Fog - Carl Sandburg


Fog - Carl Sandburg







Summary of Fog
Fog Summary is the summary of a poem that reflects Carl Sandburg’s interest in nature. It beautifully captures the moment when the fog comes and moves. He presents a powerful image of life through a metaphorical cat. Its meaning is centred on the fog in the Chicago city. The poet compares the fog with the cat because the cat also comes with soft paws and without giving any sign of its arrival. The same is the case with fog, as it approaches exactly in a similar way.

The poet is saying about the fog which is generally seen during the winter season and it is coming towards the city and the harbour just like a cat. The next poet says that the fog has covered the city and harbour completely and it appears as a cat is sitting by folding its legs and looking around. Poet also described the silent and unpredictable departure of the fog.
Fog Summary in English

Carl Sandburg was a well-known American editor and poet. He has won three Pulitzer Prizes. Most of his poems were about the Chicago city where he lived. Among his many collections of the poem, the “Fog” is the shortest poem. But still, this poem has strong reflections about nature. This poem does have a deeper and strong meaning. The first two lines of the poem are simply describing how fog comes in.

Fogs are visible in cold areas or in mountains or forests. But in this poem, the poet describes fog which is happening in the cities and harbour. He gave a wonderful comparison between the fog and a cat. When a cat comes around us, mostly it is coming so slowly that hardly anyone is getting notice. The same is the case with the fog and its arrival. It just comes in and engulfs the entire place. It stays on for some time, creating trouble for anyone in between it, but still stays as though it is not aware of the happenings around it.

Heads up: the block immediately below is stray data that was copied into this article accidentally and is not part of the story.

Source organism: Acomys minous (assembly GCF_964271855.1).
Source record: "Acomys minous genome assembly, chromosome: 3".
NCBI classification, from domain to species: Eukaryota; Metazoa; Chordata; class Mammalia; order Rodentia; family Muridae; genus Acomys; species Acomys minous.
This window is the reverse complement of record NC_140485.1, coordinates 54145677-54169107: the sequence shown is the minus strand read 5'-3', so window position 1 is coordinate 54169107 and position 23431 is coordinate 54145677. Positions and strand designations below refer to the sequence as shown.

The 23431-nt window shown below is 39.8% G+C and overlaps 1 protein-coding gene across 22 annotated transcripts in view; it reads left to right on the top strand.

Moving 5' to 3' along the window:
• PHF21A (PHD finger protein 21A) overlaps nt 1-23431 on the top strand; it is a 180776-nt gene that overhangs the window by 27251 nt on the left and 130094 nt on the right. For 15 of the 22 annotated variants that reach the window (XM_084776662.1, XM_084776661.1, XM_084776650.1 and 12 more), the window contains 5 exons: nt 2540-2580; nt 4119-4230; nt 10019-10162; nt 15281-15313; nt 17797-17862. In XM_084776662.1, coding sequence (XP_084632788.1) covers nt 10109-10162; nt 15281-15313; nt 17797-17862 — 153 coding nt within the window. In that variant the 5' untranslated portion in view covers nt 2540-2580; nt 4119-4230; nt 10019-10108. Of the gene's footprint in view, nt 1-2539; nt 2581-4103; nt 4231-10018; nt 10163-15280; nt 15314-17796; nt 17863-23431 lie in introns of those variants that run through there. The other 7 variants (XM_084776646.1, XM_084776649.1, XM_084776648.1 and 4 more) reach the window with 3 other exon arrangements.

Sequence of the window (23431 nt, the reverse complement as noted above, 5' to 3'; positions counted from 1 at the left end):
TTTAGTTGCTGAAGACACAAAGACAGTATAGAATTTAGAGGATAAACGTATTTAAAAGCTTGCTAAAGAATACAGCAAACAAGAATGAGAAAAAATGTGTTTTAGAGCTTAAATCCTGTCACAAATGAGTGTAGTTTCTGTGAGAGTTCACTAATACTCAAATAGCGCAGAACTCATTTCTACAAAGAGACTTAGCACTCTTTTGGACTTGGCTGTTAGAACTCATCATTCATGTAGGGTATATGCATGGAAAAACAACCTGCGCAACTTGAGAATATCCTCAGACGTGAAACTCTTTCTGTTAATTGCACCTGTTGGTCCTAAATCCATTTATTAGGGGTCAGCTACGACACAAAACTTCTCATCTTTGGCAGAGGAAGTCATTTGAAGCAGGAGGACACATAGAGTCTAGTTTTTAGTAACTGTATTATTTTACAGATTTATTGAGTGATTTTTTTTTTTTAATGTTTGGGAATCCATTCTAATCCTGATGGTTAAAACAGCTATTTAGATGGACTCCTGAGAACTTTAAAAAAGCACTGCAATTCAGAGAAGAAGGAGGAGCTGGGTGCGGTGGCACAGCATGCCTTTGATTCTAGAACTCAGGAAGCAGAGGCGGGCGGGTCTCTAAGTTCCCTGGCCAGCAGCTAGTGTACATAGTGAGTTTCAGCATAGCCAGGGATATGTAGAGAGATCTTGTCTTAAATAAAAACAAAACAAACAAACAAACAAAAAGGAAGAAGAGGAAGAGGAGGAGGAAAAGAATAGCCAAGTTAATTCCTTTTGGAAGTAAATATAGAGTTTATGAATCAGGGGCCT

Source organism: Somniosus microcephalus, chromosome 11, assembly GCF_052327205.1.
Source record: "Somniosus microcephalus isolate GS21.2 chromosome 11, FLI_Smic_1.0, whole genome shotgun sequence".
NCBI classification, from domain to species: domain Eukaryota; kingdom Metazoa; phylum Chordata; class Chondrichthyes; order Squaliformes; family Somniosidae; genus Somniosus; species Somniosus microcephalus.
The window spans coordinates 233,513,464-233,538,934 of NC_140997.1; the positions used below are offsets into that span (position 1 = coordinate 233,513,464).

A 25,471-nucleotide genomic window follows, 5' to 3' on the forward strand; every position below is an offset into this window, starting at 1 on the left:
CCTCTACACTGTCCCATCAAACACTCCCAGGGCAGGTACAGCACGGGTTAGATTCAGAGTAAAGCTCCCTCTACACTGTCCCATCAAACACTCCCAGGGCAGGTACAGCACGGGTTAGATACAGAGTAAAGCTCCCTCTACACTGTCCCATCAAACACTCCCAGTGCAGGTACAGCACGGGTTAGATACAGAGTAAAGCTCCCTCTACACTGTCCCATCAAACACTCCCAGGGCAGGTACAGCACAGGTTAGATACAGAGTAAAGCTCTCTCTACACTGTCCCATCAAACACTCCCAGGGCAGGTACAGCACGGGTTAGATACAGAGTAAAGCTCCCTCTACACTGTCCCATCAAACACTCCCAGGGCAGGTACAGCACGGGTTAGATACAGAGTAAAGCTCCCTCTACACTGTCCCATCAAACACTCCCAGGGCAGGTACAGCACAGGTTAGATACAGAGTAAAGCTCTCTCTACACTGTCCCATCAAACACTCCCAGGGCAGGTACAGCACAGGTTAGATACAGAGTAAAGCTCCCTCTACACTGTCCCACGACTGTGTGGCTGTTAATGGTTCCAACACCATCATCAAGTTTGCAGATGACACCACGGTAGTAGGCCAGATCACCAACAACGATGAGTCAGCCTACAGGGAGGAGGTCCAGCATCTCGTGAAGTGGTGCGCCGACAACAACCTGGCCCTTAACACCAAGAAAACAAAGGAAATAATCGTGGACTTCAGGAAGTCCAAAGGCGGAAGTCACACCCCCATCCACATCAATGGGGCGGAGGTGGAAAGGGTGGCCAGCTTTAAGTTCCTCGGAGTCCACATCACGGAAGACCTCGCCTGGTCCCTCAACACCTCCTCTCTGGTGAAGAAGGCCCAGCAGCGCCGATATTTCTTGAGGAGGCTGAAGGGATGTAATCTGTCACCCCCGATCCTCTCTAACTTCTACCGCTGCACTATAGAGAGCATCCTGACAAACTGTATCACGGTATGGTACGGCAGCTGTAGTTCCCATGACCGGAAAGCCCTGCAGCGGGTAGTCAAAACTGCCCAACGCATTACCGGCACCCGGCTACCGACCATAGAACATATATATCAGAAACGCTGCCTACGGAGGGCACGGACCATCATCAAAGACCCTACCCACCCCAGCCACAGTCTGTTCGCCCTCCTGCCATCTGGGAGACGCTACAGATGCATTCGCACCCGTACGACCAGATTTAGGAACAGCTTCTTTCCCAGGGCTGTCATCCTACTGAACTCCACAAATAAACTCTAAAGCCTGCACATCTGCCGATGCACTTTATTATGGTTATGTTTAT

Then the poet says that it just comes, sits at the harbour and looks at the city. It is at the silent haunches and then finally moves on. Here the poet described the happening, once the fog has arrived. Fogs as such do not cause any harm, because it is very silent and the onset it is slow too. But when the fog is around, especially in the city, many accidents may occur due to low visibility. Thus due to fog people cannot see properly anything in-between them while driving on the road. Hence sometimes fog may be very harmful to human life too.

Therefore, a fog comes in similar to a small and silent kitten, and it sits and watches the beauty, while it covers the whole city.

At last, the poet is saying that as a small child gets bored playing the same game, and hence moves on to the next. Similarly, the fog does not stay in one place for a long time. Therefore, after some time the fog also moves on. Fog does not stay longer at any one place.

Conclusion of Fog
This very small poem is describing nature’s act in a beautiful manner.

Detailed Analysis

Lines 1-2
The fog comes
on little cat feet

The poem begins with the narrator stating that the fog arrives on little cat feet. Cats are often associated with lithe, quiet, and graceful movements. By comparing the fog to a cat, the narrator ascribes these characteristics to the fog as well. The narrator specifically states that the fog has “little cat feet”, which evokes the image of the agile way in which cats move.

Lines 3-4
It sits looking
(…)